I hope you're sitting down, because you're in for a shock. Get this... when "hot, hot, hot" home prices "soar" "sizzle" and make "huge gains," tax assessments that do the same aren't far behind! I know—who would have thought!
Linda Peterson's 1,200-square-foot rambler in Monroe has the same avocado-colored sinks it had when she bought it in 1975. She and her husband, David, finally replaced the shag carpet a few years ago, but few other improvements have been made.I agree. It is absolutely ridiculous. But unfortunately for homeowners, soaring tax assessments is a reflection of the absolutely ridiculous housing market. You know, the double-digit year-over-year gains that have been persistently trumpeted in the news outlets for years now? I'm sorry, but this story just gives me the impression that as a group, homeowners just want to have their cake and eat it too. Sorry darlin', the real world just don't work that way.
Imagine their surprise when they received a notice from the county assessor that their property's 2006 assessed value had jumped more than $86,000 from the previous year.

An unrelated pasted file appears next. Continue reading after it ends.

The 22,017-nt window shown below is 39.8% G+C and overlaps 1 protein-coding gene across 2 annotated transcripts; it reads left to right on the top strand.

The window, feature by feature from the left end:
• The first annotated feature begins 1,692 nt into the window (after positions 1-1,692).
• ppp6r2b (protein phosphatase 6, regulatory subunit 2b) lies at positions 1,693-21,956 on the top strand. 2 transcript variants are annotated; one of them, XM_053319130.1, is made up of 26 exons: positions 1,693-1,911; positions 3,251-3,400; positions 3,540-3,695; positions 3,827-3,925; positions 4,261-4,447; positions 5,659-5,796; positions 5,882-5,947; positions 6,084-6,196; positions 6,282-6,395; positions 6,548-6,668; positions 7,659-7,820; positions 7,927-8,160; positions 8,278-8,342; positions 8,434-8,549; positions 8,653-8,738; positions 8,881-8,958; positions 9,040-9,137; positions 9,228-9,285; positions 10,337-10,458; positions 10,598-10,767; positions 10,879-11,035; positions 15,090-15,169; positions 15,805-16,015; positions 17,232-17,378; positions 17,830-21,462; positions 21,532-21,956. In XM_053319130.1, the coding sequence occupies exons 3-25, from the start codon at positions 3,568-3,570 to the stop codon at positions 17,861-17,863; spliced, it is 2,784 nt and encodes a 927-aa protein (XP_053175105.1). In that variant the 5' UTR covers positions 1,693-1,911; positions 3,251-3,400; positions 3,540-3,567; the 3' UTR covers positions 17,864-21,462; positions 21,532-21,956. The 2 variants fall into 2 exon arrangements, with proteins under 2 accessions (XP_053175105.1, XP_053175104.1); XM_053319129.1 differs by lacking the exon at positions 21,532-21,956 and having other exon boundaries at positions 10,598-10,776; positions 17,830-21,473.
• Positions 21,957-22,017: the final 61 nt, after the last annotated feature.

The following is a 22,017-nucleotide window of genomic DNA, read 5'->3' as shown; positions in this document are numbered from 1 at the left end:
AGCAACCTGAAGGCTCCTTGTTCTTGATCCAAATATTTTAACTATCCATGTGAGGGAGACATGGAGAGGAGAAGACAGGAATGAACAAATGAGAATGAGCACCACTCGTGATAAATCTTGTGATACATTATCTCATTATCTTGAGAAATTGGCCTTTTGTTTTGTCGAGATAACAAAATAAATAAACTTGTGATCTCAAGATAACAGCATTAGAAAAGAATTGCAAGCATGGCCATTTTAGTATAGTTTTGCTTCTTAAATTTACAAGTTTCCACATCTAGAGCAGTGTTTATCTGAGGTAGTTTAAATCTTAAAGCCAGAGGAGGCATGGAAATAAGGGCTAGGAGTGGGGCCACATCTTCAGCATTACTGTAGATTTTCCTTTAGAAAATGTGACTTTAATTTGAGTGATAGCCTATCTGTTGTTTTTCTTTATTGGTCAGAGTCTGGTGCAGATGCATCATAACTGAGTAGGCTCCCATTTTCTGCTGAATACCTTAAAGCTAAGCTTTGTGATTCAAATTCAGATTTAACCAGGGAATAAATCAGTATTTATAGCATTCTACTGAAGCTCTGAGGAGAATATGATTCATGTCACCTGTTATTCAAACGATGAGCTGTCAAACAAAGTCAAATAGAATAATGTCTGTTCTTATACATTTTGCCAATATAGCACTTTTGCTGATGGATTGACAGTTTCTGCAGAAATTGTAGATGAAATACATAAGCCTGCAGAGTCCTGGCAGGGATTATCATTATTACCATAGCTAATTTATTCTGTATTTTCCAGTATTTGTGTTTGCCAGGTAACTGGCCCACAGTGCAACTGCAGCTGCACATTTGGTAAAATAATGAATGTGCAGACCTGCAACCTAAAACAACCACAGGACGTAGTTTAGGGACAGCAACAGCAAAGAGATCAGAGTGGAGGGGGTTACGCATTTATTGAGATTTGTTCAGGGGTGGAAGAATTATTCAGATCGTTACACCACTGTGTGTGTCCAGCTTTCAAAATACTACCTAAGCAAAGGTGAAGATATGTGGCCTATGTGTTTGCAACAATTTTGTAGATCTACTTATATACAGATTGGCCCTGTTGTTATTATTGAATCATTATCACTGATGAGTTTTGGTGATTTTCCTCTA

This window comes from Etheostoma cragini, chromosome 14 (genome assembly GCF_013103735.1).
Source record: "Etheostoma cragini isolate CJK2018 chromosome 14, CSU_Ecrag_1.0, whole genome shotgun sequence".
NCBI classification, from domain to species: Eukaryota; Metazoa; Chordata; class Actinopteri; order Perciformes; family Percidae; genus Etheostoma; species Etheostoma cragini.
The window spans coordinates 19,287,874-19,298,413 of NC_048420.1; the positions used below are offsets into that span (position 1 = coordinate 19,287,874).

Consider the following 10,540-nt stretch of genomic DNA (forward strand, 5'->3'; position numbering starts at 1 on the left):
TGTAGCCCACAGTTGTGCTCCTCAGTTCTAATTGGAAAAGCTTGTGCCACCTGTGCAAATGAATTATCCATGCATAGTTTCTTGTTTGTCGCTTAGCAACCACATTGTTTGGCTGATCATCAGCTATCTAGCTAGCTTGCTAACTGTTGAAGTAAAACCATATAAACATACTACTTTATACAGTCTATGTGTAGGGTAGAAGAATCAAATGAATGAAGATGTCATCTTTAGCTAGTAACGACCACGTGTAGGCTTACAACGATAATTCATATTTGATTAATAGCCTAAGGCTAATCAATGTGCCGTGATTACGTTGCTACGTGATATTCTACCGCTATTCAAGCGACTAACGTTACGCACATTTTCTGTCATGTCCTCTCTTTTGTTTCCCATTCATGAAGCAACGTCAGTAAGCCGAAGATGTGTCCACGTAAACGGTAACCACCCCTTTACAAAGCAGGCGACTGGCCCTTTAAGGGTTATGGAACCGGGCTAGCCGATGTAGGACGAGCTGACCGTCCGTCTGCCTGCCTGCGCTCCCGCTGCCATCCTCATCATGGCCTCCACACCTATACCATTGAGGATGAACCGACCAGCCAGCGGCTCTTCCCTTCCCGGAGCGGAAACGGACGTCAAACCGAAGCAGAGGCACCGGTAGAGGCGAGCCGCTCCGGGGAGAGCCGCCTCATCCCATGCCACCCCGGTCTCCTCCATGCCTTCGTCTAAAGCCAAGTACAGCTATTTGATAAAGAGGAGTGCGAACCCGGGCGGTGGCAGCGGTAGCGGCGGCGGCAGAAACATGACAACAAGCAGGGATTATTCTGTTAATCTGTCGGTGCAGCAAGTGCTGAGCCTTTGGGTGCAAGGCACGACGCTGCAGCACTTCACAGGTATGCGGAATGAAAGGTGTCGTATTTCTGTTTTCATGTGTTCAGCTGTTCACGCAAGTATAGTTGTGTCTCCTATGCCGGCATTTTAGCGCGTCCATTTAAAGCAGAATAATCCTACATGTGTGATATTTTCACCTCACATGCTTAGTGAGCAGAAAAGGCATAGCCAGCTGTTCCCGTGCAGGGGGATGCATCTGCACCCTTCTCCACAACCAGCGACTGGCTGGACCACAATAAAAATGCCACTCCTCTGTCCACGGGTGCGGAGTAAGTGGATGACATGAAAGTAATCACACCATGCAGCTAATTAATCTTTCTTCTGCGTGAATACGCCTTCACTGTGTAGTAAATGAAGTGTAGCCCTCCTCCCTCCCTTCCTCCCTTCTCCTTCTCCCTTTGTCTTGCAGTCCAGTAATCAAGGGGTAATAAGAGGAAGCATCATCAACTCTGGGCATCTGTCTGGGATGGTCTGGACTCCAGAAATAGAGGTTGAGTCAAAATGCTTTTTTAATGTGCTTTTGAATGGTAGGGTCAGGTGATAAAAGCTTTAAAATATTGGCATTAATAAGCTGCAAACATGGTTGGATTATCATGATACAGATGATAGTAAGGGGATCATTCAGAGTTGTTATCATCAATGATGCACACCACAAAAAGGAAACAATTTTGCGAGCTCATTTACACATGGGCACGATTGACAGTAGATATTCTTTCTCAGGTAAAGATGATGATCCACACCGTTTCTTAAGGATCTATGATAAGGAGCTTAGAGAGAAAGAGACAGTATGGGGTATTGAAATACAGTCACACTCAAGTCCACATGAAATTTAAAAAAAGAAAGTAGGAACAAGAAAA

"And I'm thinking, 'For what?' I can't imagine why," Linda Peterson said.
Snohomish County properties had an average increase of 20 percent in assessed value this year from 2005, according to a report from the county assessor.
That's almost double the 11.3 percent increase in property values statewide, according to the state Department of Revenue. It's also a leap for Snohomish County, which saw increases of about 11 percent in 2004 and again in 2005.
A blazing real-estate market in Snohomish County is to blame, County Assessor Cindy Portmann said.
"As long as people keep buying at these prices, market values will continue to climb," she said.
But former King County Assessor Harley Hoppe, who now helps homeowners with appraisals, property taxes and appeals through his firm on Mercer Island, thinks that assessed values are sailing so much higher not because of the market, but because of county officials.
"This is a criticism of Pierce, King and Snohomish counties. They've gone to the max height of the market and it's scaring residents," said Hoppe. "It's absolutely ridiculous. Values do not increase like this."
(Kathy F. Mahdoubi, Seattle Times, 08.16.2006)